Survey Shows CFOs Prefer Verifying at Least Three References Before Making an Offer

MENLO PARK, CA -- How many references are enough when qualifying an applicant for a job? In a recent survey, financial executives said that, on average, they like to check a minimum of three references before extending an employment offer for a senior-level position.
The survey was developed by RHI Management Resources, North America's largest firm placing senior-level accounting and finance professionals on a project basis. It was conducted by an independent research firm and includes responses from 1,400 chief financial officers (CFOs) from a stratified random sample of U.S. companies with more than 20 employees.

CFOs were asked, "How many reference checks do you think are sufficient before you feel comfortable extending an offer for an executive-level position?" The mean response was three.

"Even in today's competitive employment market, businesses rarely rely on resumes and interviews alone when evaluating job candidates, particularly for senior-level posts," said Paul McDonald, executive director of RHI Management Resources. "Hiring mistakes are costly -- in terms of training and recruiting expenses as well as lost productivity. But perhaps more significant is the toll a poor staffing decision can take on employee morale."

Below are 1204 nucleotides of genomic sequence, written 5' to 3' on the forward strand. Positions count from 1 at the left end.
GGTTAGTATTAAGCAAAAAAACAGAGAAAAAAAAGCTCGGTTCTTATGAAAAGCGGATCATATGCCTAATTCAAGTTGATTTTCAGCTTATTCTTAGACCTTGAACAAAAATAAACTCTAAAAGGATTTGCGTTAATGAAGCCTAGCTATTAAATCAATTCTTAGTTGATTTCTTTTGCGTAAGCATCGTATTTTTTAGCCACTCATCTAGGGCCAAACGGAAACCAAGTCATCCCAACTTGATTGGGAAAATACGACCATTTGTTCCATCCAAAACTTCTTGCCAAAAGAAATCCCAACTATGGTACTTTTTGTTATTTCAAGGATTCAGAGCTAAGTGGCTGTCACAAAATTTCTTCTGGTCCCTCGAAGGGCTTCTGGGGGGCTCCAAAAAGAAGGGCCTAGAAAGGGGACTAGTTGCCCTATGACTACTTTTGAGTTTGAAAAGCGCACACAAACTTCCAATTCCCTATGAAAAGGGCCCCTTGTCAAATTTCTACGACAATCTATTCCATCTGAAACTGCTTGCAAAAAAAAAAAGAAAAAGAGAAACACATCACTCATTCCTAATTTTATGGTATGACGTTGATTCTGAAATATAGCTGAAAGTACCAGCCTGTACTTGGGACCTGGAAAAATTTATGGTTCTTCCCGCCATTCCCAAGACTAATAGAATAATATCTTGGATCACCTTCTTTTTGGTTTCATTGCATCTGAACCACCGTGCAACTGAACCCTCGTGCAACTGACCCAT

McDonald advises managers to view reference checks as a way of verifying information and impressions gathered from the interview. "Contacting references should be one of the last steps in the hiring process once you've identified a strong candidate." For management positions, McDonald recommends speaking with the prospective employee's past supervisors -- as well as individuals the applicant may have overseen -- for their viewpoint on his or her leadership abilities.

RHI Management Resources has locations in major cities throughout the United States, Canada, Europe and Australia, and offers online job search services at www.rhimr.com.

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